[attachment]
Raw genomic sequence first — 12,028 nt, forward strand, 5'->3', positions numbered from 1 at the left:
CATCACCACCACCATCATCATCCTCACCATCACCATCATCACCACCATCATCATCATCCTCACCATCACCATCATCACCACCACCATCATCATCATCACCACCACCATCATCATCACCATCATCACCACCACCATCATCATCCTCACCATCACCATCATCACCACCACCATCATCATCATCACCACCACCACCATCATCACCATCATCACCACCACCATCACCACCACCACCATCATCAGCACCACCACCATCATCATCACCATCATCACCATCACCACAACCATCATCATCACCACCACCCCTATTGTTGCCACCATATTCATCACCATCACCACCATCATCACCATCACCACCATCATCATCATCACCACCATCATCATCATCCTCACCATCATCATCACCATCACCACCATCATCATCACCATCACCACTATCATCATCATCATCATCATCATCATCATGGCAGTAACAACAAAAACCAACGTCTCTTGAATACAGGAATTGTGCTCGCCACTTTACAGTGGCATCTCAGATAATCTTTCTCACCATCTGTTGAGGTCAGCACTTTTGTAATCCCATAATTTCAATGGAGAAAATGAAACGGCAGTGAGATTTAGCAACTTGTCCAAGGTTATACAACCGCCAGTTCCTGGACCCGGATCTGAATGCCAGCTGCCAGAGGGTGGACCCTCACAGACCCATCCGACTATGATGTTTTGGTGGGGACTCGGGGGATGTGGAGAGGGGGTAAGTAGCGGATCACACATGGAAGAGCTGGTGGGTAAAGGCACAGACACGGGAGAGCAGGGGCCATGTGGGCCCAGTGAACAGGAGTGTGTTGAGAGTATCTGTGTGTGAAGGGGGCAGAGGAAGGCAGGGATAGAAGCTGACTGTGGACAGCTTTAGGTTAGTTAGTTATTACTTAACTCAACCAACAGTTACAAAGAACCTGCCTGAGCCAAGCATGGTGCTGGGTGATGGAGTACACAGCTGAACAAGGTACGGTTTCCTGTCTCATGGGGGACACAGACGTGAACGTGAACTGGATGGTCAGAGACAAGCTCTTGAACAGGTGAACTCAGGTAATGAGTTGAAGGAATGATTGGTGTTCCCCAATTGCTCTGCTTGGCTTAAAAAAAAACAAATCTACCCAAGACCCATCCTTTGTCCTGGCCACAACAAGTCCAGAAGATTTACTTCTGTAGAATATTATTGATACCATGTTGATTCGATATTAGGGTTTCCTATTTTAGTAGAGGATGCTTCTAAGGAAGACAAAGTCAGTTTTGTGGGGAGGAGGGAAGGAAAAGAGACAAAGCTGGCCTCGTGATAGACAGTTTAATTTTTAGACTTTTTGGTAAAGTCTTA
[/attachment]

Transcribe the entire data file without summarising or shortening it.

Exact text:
Raw genomic sequence first — 12,028 nt, forward strand, 5'->3', positions numbered from 1 at the left:
CATCACCACCACCATCATCATCCTCACCATCACCATCATCACCACCATCATCATCATCCTCACCATCACCATCATCACCACCACCATCATCATCATCACCACCACCATCATCATCACCATCATCACCACCACCATCATCATCCTCACCATCACCATCATCACCACCACCATCATCATCATCACCACCACCACCATCATCACCATCATCACCACCACCATCACCACCACCACCATCATCAGCACCACCACCATCATCATCACCATCATCACCATCACCACAACCATCATCATCACCACCACCCCTATTGTTGCCACCATATTCATCACCATCACCACCATCATCACCATCACCACCATCATCATCATCACCACCATCATCATCATCCTCACCATCATCATCACCATCACCACCATCATCATCACCATCACCACTATCATCATCATCATCATCATCATCATCATGGCAGTAACAACAAAAACCAACGTCTCTTGAATACAGGAATTGTGCTCGCCACTTTACAGTGGCATCTCAGATAATCTTTCTCACCATCTGTTGAGGTCAGCACTTTTGTAATCCCATAATTTCAATGGAGAAAATGAAACGGCAGTGAGATTTAGCAACTTGTCCAAGGTTATACAACCGCCAGTTCCTGGACCCGGATCTGAATGCCAGCTGCCAGAGGGTGGACCCTCACAGACCCATCCGACTATGATGTTTTGGTGGGGACTCGGGGGATGTGGAGAGGGGGTAAGTAGCGGATCACACATGGAAGAGCTGGTGGGTAAAGGCACAGACACGGGAGAGCAGGGGCCATGTGGGCCCAGTGAACAGGAGTGTGTTGAGAGTATCTGTGTGTGAAGGGGGCAGAGGAAGGCAGGGATAGAAGCTGACTGTGGACAGCTTTAGGTTAGTTAGTTATTACTTAACTCAACCAACAGTTACAAAGAACCTGCCTGAGCCAAGCATGGTGCTGGGTGATGGAGTACACAGCTGAACAAGGTACGGTTTCCTGTCTCATGGGGGACACAGACGTGAACGTGAACTGGATGGTCAGAGACAAGCTCTTGAACAGGTGAACTCAGGTAATGAGTTGAAGGAATGATTGGTGTTCCCCAATTGCTCTGCTTGGCTTAAAAAAAAACAAATCTACCCAAGACCCATCCTTTGTCCTGGCCACAACAAGTCCAGAAGATTTACTTCTGTAGAATATTATTGATACCATGTTGATTCGATATTAGGGTTTCCTATTTTAGTAGAGGATGCTTCTAAGGAAGACAAAGTCAGTTTTGTGGGGAGGAGGGAAGGAAAAGAGACAAAGCTGGCCTCGTGATAGACAGTTTAATTTTTAGACTTTTTGGTAAAGTCTTA